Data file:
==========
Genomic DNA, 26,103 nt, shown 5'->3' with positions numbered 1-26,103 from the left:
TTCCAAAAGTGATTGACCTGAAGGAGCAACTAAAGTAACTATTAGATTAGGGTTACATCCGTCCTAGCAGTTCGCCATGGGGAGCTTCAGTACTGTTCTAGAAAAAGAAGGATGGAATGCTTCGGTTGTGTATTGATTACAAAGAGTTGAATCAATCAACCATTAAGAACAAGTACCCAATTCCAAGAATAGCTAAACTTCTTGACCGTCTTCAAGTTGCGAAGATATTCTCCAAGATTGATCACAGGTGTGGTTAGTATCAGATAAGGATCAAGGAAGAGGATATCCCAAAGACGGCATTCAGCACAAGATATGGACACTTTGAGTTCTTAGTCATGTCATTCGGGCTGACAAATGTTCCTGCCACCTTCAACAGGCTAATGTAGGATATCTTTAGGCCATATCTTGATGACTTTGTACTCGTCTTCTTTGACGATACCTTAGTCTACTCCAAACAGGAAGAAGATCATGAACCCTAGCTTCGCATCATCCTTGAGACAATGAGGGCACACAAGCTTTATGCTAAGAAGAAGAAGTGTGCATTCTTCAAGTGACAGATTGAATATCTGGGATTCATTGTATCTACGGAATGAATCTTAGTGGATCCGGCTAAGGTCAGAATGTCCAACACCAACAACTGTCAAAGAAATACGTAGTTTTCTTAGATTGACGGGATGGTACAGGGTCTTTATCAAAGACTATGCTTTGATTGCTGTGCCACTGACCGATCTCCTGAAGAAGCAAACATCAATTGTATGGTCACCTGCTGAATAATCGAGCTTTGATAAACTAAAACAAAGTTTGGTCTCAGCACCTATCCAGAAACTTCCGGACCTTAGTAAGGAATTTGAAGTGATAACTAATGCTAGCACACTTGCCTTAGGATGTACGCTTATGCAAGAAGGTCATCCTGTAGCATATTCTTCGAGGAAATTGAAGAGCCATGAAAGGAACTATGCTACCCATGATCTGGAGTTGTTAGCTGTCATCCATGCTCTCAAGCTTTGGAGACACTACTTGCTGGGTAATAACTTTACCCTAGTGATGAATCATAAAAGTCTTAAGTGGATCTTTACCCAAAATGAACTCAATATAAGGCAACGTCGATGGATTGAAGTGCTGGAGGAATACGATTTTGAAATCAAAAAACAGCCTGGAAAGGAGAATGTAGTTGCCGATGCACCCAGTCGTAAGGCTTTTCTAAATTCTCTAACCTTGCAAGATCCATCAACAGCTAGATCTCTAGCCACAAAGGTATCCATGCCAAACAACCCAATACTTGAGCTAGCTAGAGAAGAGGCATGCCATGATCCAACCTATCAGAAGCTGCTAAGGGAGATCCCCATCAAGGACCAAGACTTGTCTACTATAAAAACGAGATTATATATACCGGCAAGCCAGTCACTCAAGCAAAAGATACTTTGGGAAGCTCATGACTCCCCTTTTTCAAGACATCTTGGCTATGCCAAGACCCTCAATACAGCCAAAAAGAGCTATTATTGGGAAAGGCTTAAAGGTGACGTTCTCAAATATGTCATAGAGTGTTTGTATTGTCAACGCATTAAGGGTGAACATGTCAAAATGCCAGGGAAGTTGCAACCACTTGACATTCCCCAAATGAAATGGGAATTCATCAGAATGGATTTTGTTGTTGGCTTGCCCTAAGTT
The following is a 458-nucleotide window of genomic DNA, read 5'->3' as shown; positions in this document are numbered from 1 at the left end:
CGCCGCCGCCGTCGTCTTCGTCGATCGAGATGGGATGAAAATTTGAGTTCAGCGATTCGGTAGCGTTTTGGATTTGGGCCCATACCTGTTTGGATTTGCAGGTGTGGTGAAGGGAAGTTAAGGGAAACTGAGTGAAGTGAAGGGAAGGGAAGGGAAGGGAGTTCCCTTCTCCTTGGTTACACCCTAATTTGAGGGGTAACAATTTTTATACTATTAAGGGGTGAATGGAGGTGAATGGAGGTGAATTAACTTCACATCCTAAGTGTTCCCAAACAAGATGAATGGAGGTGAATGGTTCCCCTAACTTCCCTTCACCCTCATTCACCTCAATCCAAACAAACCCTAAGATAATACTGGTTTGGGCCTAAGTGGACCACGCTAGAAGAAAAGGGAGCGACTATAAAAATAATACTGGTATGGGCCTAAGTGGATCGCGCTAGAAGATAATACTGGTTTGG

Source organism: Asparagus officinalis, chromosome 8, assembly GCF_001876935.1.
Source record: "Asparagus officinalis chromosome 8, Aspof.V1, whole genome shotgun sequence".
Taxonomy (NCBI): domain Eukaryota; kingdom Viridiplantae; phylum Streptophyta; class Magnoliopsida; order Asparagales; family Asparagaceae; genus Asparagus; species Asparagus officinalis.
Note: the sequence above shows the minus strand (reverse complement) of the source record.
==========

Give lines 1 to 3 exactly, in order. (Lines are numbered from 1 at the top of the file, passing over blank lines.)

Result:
Genomic DNA, 26,103 nt, shown 5'->3' with positions numbered 1-26,103 from the left:
TTCCAAAAGTGATTGACCTGAAGGAGCAACTAAAGTAACTATTAGATTAGGGTTACATCCGTCCTAGCAGTTCGCCATGGGGAGCTTCAGTACTGTTCTAGAAAAAGAAGGATGGAATGCTTCGGTTGTGTATTGATTACAAAGAGTTGAATCAATCAACCATTAAGAACAAGTACCCAATTCCAAGAATAGCTAAACTTCTTGACCGTCTTCAAGTTGCGAAGATATTCTCCAAGATTGATCACAGGTGTGGTTAGTATCAGATAAGGATCAAGGAAGAGGATATCCCAAAGACGGCATTCAGCACAAGATATGGACACTTTGAGTTCTTAGTCATGTCATTCGGGCTGACAAATGTTCCTGCCACCTTCAACAGGCTAATGTAGGATATCTTTAGGCCATATCTTGATGACTTTGTACTCGTCTTCTTTGACGATACCTTAGTCTACTCCAAACAGGAAGAAGATCATGAACCCTAGCTTCGCATCATCCTTGAGACAATGAGGGCACACAAGCTTTATGCTAAGAAGAAGAAGTGTGCATTCTTCAAGTGACAGATTGAATATCTGGGATTCATTGTATCTACGGAATGAATCTTAGTGGATCCGGCTAAGGTCAGAATGTCCAACACCAACAACTGTCAAAGAAATACGTAGTTTTCTTAGATTGACGGGATGGTACAGGGTCTTTATCAAAGACTATGCTTTGATTGCTGTGCCACTGACCGATCTCCTGAAGAAGCAAACATCAATTGTATGGTCACCTGCTGAATAATCGAGCTTTGATAAACTAAAACAAAGTTTGGTCTCAGCACCTATCCAGAAACTTCCGGACCTTAGTAAGGAATTTGAAGTGATAACTAATGCTAGCACACTTGCCTTAGGATGTACGCTTATGCAAGAAGGTCATCCTGTAGCATATTCTTCGAGGAAATTGAAGAGCCATGAAAGGAACTATGCTACCCATGATCTGGAGTTGTTAGCTGTCATCCATGCTCTCAAGCTTTGGAGACACTACTTGCTGGGTAATAACTTTACCCTAGTGATGAATCATAAAAGTCTTAAGTGGATCTTTACCCAAAATGAACTCAATATAAGGCAACGTCGATGGATTGAAGTGCTGGAGGAATACGATTTTGAAATCAAAAAACAGCCTGGAAAGGAGAATGTAGTTGCCGATGCACCCAGTCGTAAGGCTTTTCTAAATTCTCTAACCTTGCAAGATCCATCAACAGCTAGATCTCTAGCCACAAAGGTATCCATGCCAAACAACCCAATACTTGAGCTAGCTAGAGAAGAGGCATGCCATGATCCAACCTATCAGAAGCTGCTAAGGGAGATCCCCATCAAGGACCAAGACTTGTCTACTATAAAAACGAGATTATATATACCGGCAAGCCAGTCACTCAAGCAAAAGATACTTTGGGAAGCTCATGACTCCCCTTTTTCAAGACATCTTGGCTATGCCAAGACCCTCAATACAGCCAAAAAGAGCTATTATTGGGAAAGGCTTAAAGGTGACGTTCTCAAATATGTCATAGAGTGTTTGTATTGTCAACGCATTAAGGGTGAACATGTCAAAATGCCAGGGAAGTTGCAACCACTTGACATTCCCCAAATGAAATGGGAATTCATCAGAATGGATTTTGTTGTTGGCTTGCCCTAAGTT
The following is a 458-nucleotide window of genomic DNA, read 5'->3' as shown; positions in this document are numbered from 1 at the left end: